Aged Care Minister, Senator Richard Colbeck (pictured above), the Department of Health and the aged care regulator have all faced tough questioning at the Senate’s Select Committee on COVID-19 since it began hearings in April – now the Committee has tabled its first interim report and the Government does not come out looking good.
Chapter 4 of the 242-page report, tabled on Wednesday night, dedicates 14 pages to the Government’s aged care response notes that deaths in aged care facilities account for around 75% of COVID deaths in Australia and concludes:
“The Australian Government failed to adequately prepare the aged care sector for COVID-19, was too slow to respond to issues with outbreaks in residential aged care facilities, and failed to accept full responsibility for the sector despite being the government responsible for funding and regulating aged care in Australia.”
Government failed to learns lessons from NSW outbreaks
The Committee – which was chaired by Labor Senator, Katy Gallagher – found the Department of Health failed to predict the staffing shortages and demand for Personal Protective Equipment (PPE) that resulted from the outbreaks in residential care.
“It failed to learn important lessons from early outbreaks at residential aged care facilities in NSW and was too slow to respond to escalating community transmission in Victoria,” it states.
In particular, the report finds that the Government “did not have adequate [public health]plans in place either before, or during the pandemic” and “failed to properly prepare the aged care and disability sectors for the pandemic”.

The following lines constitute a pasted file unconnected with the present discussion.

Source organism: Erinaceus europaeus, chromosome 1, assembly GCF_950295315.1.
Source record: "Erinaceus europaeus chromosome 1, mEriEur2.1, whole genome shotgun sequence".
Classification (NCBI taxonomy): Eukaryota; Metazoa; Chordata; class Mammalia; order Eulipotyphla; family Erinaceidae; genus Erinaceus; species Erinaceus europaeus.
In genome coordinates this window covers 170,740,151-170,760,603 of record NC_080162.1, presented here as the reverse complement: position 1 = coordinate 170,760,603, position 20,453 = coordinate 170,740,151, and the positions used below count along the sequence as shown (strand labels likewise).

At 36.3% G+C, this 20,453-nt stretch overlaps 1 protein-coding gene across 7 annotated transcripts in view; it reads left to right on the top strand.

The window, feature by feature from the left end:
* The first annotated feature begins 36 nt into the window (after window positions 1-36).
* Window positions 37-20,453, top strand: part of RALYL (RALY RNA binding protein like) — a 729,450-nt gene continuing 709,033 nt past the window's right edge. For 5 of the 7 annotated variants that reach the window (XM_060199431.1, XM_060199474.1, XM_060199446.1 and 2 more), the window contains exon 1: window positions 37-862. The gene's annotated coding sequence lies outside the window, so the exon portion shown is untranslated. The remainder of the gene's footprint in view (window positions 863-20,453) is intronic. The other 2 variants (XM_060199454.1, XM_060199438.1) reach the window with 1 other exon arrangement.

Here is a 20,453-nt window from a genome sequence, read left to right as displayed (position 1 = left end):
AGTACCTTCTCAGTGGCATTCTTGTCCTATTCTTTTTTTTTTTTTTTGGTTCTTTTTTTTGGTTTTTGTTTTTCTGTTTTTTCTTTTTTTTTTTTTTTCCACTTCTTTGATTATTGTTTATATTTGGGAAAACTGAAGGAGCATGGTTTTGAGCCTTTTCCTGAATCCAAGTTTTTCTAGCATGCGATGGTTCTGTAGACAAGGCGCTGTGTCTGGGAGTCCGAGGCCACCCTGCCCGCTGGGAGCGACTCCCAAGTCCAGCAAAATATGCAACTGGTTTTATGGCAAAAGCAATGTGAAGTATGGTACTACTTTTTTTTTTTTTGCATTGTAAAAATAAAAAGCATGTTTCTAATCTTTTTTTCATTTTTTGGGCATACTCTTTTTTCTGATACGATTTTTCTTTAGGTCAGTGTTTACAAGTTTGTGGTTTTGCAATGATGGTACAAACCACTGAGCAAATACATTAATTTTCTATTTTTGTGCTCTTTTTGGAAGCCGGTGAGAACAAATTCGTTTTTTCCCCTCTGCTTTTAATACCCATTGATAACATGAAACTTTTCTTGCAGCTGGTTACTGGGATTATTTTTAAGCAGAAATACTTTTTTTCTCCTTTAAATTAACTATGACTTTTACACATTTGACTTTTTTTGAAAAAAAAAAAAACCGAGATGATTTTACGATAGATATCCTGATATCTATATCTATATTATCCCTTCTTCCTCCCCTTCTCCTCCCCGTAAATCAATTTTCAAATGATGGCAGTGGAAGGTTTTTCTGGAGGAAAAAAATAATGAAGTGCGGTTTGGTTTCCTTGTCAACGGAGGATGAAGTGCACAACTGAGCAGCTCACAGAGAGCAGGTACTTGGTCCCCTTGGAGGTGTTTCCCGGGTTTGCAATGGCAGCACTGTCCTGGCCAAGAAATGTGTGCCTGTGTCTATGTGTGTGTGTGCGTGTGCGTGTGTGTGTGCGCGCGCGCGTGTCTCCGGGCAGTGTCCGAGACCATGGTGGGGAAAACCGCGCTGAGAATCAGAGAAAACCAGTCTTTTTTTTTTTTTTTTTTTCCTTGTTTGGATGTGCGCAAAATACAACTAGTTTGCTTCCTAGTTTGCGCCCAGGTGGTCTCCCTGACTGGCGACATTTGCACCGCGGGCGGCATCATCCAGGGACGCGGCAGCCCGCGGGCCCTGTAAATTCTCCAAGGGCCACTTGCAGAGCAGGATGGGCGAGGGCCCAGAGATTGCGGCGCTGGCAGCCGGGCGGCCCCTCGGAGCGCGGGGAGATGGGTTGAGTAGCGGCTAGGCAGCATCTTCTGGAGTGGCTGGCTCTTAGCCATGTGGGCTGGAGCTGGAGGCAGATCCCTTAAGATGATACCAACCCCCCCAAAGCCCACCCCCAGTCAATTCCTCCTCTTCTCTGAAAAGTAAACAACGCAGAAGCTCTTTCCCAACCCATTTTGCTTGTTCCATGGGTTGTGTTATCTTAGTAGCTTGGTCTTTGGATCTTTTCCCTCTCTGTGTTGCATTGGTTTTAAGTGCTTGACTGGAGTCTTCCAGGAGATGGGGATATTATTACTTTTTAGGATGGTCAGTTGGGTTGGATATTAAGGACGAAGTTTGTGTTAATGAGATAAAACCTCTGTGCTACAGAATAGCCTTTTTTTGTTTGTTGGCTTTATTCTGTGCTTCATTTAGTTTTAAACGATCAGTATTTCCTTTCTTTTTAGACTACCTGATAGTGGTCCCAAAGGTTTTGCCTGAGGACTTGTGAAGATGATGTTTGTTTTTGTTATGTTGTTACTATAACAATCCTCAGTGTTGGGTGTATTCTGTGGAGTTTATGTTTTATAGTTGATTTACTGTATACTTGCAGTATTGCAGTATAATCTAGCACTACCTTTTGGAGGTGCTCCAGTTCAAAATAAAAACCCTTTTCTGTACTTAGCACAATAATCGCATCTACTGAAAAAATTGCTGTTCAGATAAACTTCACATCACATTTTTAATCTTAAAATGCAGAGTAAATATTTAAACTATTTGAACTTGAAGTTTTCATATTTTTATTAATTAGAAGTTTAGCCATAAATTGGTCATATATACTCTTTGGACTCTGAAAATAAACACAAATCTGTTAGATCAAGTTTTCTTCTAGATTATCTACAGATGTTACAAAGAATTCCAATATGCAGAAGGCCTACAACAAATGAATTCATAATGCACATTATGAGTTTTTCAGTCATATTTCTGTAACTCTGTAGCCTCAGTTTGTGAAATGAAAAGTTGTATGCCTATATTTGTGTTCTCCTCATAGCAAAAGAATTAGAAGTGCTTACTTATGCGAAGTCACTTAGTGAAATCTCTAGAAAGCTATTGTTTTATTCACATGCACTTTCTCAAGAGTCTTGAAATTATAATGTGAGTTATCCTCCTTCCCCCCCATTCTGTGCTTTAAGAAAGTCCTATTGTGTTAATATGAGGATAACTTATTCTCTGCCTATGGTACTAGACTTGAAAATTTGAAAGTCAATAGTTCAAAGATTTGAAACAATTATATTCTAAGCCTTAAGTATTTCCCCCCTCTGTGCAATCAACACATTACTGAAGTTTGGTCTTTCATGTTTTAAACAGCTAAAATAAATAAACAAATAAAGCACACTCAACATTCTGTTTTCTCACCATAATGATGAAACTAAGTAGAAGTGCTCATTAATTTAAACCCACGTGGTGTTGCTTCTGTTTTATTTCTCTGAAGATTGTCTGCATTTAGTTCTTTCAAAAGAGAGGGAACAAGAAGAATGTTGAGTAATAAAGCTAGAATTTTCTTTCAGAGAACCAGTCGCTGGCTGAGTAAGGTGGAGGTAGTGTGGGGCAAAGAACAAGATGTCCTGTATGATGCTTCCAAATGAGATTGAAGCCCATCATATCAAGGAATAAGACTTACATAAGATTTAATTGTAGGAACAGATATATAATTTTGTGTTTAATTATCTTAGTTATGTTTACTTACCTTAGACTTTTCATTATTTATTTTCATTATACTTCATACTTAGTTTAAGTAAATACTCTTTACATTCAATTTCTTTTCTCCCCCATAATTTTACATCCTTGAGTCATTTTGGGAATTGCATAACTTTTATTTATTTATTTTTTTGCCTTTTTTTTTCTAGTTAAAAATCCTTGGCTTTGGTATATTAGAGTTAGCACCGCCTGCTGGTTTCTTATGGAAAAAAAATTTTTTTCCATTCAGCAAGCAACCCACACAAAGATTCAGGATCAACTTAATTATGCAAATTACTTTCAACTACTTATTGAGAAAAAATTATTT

The Aged Care Quality and Safety Commission (ACQSC) also comes in for criticism with the report calling out the regulator for not doing enough to keep residents safe.
Senator Colbeck had argued in his evidence that high community transmission was responsible for the aged care outbreaks during Victoria’s second wave.
Federal Government accused of shifting blame to Victoria
But the Committee alleges that the Federal Government is trying to shift blame into the State Government.
“The committee is disappointed that, rather than accept its mistakes in leading the health response and keeping aged care residents safe, the government has repeatedly sought to avoid taking responsibility and shift blame onto the states,” the report states.
The report closes with six recommendations, including:
- That the Government publish all previous and future minutes of the Australian Health Protection Principal Committee (AHPPC)
- That the Government establish an Australian Centre for Disease Control to improve Australia’s pandemic preparedness, operational response capacity and communication across different levels of government.
But there’s no mention of a national aged care response plan.
Given the Royal Commission has already made this recommendation – with the Government issuing its own response that it had a national plan – it would seem the focus is now on preventing future aged care outbreaks.